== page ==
Crossing Seto Inland Sea, Kojima-Sakaide, Japan Designer/Engineer Honshu-Shikoku Bridge Expressway Company Completed 1988 Span 1,378 feet (420 meters)

Materials Steel, concrete Type Cable-stayed

Twin cable-stayed bridges, the only such pairing in the world

One of the most ambitious undertakings in the history of civil engineering began in 1970 with the formation of the Honshu-Shikoku Bridge Authority, now the Honshu-Shikoku Bridge Expressway Company (HSBE), a Japanese government agency. HSBE was charged with linking Honshu and Shikoku, the largest and smallest of Japan’s four main islands, by 2000, with a breathtaking number of road and rail bridges, seventeen in all. The bridges cross the island-studded Seto Inland Sea via three routes: the eastern Kobe-Naruto route, which includes the world’s longest suspension bridge (see here); the western Nishi-Seto route, which once boasted the world’s longest cable-stayed bridge (see here); and, on the central Seto-Chuo route, the Hitsuishijima and Iwakurojima Bridges, the world’s first twinned cable-stayed spans. Beating the deadline by a year, the last of the vast collection opened in 1999.


The Seto Inland Sea, a major transportation route and a national park, is located in an earthquake- and typhoon-prone area. These commercial and environmental factors determined the Honshu-Shikoku bridges’ size, style, and color, and spurred the development of several technologies that advanced the frontiers of long-span construction. They include, most notably, the development of aseismic and wind-proofing techniques; a railroad expansion joint system for high-speed train travel on suspended spans; and lightweight, high-strength structural steel and cable wire. All seventeen bridges have a life expectancy of two hundred years, almost twice the international norm, per HSBE policy. “Defensive maintenance” is the rule; when eleven cracks, each measuring less than a quarter of an inch (5 millimeters) were discovered along the 4.2-mile (6.8-kilometer)-long Seto-Chuo Expressway, it made the news. Perhaps the most striking of all the structures on the Kojima-Sakaide Route [are] the exactly-paired Hitsuishijima and Iwakurojima Bridges . Only in Japan would there be towers of this shape, flaring outwards at the top in imitation, perhaps, of the helmets which were worn by medieval Japanese warriors.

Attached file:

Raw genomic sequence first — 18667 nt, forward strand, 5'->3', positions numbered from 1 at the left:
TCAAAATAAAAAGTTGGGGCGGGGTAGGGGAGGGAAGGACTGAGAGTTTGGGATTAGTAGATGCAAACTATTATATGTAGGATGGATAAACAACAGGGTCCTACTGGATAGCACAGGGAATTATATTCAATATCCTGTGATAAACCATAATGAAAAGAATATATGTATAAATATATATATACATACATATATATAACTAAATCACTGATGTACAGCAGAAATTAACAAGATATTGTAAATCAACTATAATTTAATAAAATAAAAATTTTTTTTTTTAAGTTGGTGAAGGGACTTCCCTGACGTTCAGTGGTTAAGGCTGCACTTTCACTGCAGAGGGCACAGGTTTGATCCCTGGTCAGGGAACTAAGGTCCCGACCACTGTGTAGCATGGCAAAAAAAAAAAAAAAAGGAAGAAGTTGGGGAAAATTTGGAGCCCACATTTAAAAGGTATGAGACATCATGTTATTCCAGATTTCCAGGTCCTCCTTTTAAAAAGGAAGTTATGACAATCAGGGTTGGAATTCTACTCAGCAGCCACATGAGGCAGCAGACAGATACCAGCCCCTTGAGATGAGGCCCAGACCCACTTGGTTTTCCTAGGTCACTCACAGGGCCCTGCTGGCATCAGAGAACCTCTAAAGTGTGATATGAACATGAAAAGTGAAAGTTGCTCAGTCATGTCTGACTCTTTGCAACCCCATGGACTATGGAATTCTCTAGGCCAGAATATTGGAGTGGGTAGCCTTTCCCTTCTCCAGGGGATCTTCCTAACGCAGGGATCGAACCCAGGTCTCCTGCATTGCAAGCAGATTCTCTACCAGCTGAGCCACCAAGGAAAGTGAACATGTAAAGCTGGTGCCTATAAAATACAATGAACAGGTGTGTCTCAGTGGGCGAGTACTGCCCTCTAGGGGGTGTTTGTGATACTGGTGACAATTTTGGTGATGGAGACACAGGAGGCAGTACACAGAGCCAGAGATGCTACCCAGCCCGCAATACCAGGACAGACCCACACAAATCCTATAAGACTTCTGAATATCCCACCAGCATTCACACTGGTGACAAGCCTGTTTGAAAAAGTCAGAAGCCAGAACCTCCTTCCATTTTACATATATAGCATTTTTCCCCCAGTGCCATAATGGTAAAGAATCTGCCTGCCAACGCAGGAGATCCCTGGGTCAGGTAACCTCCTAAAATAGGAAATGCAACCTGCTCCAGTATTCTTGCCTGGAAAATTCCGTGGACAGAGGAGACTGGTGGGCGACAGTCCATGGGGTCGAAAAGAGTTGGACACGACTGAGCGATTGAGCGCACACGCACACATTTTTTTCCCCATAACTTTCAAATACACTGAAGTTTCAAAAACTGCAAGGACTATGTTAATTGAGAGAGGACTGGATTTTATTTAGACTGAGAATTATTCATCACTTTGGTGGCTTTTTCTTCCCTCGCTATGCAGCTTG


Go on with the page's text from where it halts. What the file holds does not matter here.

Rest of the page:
A sextet of long-span bridges known as the Seto-Ohashi Bridges, on the 23-mile (37-kilometer) Seto-Chuo route, carry vehicular and rail traffic. They include three suspension bridges: the Shimotsui-Seto, a 3,084-foot (940-meter)-span suspension bridge; and the Kita Bisan-Seto and Minami Bisan-Seto bridges, two nearly identical suspension bridges with spans of 3,248 feet (990 meters) and 3,609 feet (1,100 meters), respectively, that share a common anchorage. The suspension bridges are the first to carry railroad traffic since Roebling’s Niagara Bridge of 1855. The Yoshima Bridge is a continuous truss viaduct with a main span of 804 feet (245 meters).

An aerial view shows, from front to back, the Shimotsui-Seto Bridge,

Hitsuishijima and Iwakurojima bridges, Yoshima Bridge, Kita Bisan-Seto Bridge, and Minami Bisan-Seto Bridge.

The last two of the six are the most unusual: the identical cable-stayed Hitsuishijima and Iwakurojima Bridges, each of which has a main span of 1,378 feet (420 meters) and side spans of 607 feet (185 meters). Although there are larger cable-stayed bridges, the duo is unique both as a pair and for their unprecedented deep-trussed double decks. They were opened to traffic in April 1988.

Leave a Reply

twenty three + = twenty nine